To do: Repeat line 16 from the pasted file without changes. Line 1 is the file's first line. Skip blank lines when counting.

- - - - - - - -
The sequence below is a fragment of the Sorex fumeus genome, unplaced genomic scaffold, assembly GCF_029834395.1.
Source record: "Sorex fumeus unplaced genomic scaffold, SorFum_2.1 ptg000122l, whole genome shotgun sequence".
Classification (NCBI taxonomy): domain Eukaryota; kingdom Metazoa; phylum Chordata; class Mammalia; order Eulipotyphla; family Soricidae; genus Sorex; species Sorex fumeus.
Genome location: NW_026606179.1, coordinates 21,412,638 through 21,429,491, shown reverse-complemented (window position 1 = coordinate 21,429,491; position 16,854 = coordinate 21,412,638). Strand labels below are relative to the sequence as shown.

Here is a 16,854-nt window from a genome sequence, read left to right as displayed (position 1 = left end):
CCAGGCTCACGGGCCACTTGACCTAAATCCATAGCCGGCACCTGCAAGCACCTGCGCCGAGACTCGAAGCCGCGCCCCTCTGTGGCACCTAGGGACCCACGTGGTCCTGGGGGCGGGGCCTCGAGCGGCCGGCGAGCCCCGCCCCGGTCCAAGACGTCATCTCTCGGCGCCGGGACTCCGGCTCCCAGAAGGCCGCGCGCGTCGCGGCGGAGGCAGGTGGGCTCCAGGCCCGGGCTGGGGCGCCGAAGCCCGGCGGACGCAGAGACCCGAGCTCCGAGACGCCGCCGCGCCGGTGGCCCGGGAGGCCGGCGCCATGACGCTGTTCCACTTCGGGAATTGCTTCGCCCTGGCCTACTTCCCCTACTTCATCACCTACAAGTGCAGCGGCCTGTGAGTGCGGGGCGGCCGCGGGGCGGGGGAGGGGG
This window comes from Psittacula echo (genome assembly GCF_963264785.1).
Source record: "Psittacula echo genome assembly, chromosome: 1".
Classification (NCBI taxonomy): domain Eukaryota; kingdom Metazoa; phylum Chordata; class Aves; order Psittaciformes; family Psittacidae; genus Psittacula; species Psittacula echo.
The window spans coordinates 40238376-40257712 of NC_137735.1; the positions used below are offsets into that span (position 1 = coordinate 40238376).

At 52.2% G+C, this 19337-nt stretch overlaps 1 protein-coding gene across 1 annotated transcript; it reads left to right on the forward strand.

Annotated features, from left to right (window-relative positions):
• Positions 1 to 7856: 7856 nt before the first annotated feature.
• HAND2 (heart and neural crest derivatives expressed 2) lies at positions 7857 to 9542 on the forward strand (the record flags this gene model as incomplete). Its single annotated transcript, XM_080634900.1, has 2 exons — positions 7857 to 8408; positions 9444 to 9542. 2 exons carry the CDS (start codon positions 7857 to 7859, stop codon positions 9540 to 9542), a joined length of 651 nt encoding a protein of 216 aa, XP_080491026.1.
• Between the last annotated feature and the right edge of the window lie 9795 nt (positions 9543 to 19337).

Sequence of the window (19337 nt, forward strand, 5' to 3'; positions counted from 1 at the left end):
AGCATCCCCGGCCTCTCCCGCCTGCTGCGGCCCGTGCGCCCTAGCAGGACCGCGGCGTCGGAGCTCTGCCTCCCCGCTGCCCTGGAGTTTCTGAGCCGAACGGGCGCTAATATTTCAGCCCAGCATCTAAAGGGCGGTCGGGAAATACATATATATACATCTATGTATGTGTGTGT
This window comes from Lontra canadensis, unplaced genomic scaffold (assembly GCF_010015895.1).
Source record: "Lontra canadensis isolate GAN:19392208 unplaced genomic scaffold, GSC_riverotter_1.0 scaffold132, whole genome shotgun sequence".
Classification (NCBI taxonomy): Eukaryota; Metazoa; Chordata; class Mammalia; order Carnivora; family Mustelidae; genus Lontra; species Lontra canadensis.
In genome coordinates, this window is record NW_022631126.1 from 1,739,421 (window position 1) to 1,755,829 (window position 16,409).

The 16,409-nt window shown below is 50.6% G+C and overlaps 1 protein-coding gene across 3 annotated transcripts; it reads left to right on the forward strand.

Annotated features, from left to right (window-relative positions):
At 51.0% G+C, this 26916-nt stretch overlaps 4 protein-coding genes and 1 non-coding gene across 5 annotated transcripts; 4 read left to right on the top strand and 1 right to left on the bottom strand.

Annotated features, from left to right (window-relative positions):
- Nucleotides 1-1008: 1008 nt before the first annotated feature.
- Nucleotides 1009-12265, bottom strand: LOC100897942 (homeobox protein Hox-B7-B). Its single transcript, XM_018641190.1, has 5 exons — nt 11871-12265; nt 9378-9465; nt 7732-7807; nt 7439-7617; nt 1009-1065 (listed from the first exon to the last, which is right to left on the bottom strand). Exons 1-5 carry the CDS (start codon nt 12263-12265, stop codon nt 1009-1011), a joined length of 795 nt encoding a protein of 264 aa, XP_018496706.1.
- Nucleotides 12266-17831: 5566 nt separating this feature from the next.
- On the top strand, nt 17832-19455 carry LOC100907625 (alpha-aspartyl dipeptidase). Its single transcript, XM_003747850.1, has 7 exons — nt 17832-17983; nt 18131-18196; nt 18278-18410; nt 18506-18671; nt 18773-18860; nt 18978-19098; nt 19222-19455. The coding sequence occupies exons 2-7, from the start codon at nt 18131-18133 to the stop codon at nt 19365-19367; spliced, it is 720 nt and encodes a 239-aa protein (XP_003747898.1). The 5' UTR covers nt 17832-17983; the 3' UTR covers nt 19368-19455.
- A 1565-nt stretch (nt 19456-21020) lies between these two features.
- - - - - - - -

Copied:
Sequence of the window (19337 nt, forward strand, 5' to 3'; positions counted from 1 at the left end):